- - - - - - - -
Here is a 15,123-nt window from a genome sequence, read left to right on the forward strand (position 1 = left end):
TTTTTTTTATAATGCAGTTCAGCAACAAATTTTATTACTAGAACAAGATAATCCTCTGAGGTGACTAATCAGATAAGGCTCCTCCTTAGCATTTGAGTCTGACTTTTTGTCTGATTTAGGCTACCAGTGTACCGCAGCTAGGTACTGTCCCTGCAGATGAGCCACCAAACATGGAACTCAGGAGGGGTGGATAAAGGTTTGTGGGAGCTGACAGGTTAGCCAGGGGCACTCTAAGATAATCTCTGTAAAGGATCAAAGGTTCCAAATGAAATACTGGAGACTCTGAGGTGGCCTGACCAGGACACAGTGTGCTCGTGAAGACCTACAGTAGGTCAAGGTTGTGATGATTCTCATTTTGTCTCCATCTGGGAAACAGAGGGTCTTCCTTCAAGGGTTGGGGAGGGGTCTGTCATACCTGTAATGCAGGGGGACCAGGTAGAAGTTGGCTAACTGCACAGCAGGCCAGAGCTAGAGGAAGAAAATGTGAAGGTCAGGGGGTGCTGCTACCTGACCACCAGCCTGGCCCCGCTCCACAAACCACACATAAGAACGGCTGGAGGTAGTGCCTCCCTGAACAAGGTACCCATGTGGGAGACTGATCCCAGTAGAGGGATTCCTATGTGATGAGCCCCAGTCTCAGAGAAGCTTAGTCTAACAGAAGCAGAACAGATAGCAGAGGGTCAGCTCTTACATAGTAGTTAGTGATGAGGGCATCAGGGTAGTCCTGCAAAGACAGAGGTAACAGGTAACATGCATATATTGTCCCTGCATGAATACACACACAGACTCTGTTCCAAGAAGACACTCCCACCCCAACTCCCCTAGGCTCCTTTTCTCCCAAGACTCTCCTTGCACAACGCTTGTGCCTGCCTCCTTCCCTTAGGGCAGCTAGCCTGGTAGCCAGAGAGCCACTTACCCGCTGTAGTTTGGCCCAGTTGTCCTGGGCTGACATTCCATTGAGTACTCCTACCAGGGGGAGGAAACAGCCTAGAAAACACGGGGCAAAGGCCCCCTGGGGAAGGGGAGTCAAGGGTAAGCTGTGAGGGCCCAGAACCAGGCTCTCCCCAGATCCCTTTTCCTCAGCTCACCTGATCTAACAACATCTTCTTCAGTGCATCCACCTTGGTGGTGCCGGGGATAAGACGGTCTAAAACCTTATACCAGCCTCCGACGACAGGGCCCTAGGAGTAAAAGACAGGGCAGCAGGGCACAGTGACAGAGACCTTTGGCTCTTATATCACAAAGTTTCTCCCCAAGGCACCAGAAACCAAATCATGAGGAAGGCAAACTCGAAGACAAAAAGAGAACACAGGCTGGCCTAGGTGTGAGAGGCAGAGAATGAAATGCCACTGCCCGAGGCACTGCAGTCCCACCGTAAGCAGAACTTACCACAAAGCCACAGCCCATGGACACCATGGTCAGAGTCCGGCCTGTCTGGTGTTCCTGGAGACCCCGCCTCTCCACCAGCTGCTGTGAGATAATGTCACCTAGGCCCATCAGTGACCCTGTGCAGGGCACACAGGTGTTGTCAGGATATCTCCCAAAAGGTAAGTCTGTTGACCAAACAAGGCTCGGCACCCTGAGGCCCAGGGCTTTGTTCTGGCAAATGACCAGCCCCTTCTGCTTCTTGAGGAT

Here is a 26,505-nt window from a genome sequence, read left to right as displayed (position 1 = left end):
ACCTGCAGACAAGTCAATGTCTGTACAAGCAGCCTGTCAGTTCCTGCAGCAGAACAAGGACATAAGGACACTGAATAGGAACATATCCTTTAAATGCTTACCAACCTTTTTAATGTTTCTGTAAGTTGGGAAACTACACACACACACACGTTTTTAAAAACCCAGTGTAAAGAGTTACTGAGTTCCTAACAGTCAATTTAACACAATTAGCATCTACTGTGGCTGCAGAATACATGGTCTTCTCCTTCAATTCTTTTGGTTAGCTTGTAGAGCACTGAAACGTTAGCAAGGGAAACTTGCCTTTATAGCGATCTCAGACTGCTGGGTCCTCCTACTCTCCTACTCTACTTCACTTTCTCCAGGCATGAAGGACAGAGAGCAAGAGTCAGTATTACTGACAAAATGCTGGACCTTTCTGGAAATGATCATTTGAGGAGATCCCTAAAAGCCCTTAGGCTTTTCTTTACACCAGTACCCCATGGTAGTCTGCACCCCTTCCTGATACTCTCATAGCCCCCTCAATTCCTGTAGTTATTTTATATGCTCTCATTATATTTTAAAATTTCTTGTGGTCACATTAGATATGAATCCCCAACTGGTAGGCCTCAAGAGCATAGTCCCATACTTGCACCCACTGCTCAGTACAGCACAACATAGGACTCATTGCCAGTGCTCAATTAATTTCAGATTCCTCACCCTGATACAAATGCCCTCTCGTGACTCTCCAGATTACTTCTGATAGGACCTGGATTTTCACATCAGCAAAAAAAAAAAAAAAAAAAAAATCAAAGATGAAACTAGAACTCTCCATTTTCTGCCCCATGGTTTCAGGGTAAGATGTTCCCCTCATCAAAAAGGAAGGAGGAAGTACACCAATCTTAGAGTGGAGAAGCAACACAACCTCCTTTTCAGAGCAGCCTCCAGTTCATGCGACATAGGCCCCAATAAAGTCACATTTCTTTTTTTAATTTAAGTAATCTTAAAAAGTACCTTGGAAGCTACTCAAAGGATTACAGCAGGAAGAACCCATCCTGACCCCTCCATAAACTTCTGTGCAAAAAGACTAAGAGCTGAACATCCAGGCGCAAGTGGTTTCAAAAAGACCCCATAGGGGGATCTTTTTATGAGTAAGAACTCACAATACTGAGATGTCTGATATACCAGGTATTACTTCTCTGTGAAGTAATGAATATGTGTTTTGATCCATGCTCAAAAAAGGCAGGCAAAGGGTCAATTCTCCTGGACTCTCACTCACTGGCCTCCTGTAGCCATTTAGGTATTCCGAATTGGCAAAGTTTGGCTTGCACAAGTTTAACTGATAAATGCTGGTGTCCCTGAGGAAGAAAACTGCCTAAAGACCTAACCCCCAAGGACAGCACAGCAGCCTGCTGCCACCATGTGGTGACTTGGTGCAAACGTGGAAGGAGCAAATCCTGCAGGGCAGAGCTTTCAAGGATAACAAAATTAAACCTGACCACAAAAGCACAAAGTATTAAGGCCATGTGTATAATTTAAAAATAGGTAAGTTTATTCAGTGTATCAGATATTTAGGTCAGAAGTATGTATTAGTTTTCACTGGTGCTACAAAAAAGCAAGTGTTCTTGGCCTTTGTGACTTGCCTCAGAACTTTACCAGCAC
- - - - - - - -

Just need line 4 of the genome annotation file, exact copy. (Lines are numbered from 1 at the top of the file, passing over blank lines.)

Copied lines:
ACCTGCAGACAAGTCAATGTCTGTACAAGCAGCCTGTCAGTTCCTGCAGCAGAACAAGGACATAAGGACACTGAATAGGAACATATCCTTTAAATGCTTACCAACCTTTTTAATGTTTCTGTAAGTTGGGAAACTACACACACACACACGTTTTTAAAAACCCAGTGTAAAGAGTTACTGAGTTCCTAACAGTCAATTTAACACAATTAGCATCTACTGTGGCTGCAGAATACATGGTCTTCTCCTTCAATTCTTTTGGTTAGCTTGTAGAGCACTGAAACGTTAGCAAGGGAAACTTGCCTTTATAGCGATCTCAGACTGCTGGGTCCTCCTACTCTCCTACTCTACTTCACTTTCTCCAGGCATGAAGGACAGAGAGCAAGAGTCAGTATTACTGACAAAATGCTGGACCTTTCTGGAAATGATCATTTGAGGAGATCCCTAAAAGCCCTTAGGCTTTTCTTTACACCAGTACCCCATGGTAGTCTGCACCCCTTCCTGATACTCTCATAGCCCCCTCAATTCCTGTAGTTATTTTATATGCTCTCATTATATTTTAAAATTTCTTGTGGTCACATTAGATATGAATCCCCAACTGGTAGGCCTCAAGAGCATAGTCCCATACTTGCACCCACTGCTCAGTACAGCACAACATAGGACTCATTGCCAGTGCTCAATTAATTTCAGATTCCTCACCCTGATACAAATGCCCTCTCGTGACTCTCCAGATTACTTCTGATAGGACCTGGATTTTCACATCAGCAAAAAAAAAAAAAAAAAAAAAATCAAAGATGAAACTAGAACTCTCCATTTTCTGCCCCATGGTTTCAGGGTAAGATGTTCCCCTCATCAAAAAGGAAGGAGGAAGTACACCAATCTTAGAGTGGAGAAGCAACACAACCTCCTTTTCAGAGCAGCCTCCAGTTCATGCGACATAGGCCCCAATAAAGTCACATTTCTTTTTTTAATTTAAGTAATCTTAAAAAGTACCTTGGAAGCTACTCAAAGGATTACAGCAGGAAGAACCCATCCTGACCCCTCCATAAACTTCTGTGCAAAAAGACTAAGAGCTGAACATCCAGGCGCAAGTGGTTTCAAAAAGACCCCATAGGGGGATCTTTTTATGAGTAAGAACTCACAATACTGAGATGTCTGATATACCAGGTATTACTTCTCTGTGAAGTAATGAATATGTGTTTTGATCCATGCTCAAAAAAGGCAGGCAAAGGGTCAATTCTCCTGGACTCTCACTCACTGGCCTCCTGTAGCCATTTAGGTATTCCGAATTGGCAAAGTTTGGCTTGCACAAGTTTAACTGATAAATGCTGGTGTCCCTGAGGAAGAAAACTGCCTAAAGACCTAACCCCCAAGGACAGCACAGCAGCCTGCTGCCACCATGTGGTGACTTGGTGCAAACGTGGAAGGAGCAAATCCTGCAGGGCAGAGCTTTCAAGGATAACAAAATTAAACCTGACCACAAAAGCACAAAGTATTAAGGCCATGTGTATAATTTAAAAATAGGTAAGTTTATTCAGTGTATCAGATATTTAGGTCAGAAGTATGTATTAGTTTTCACTGGTGCTACAAAAAAGCAAGTGTTCTTGGCCTTTGTGACTTGCCTCAGAACTTTACCAGCAC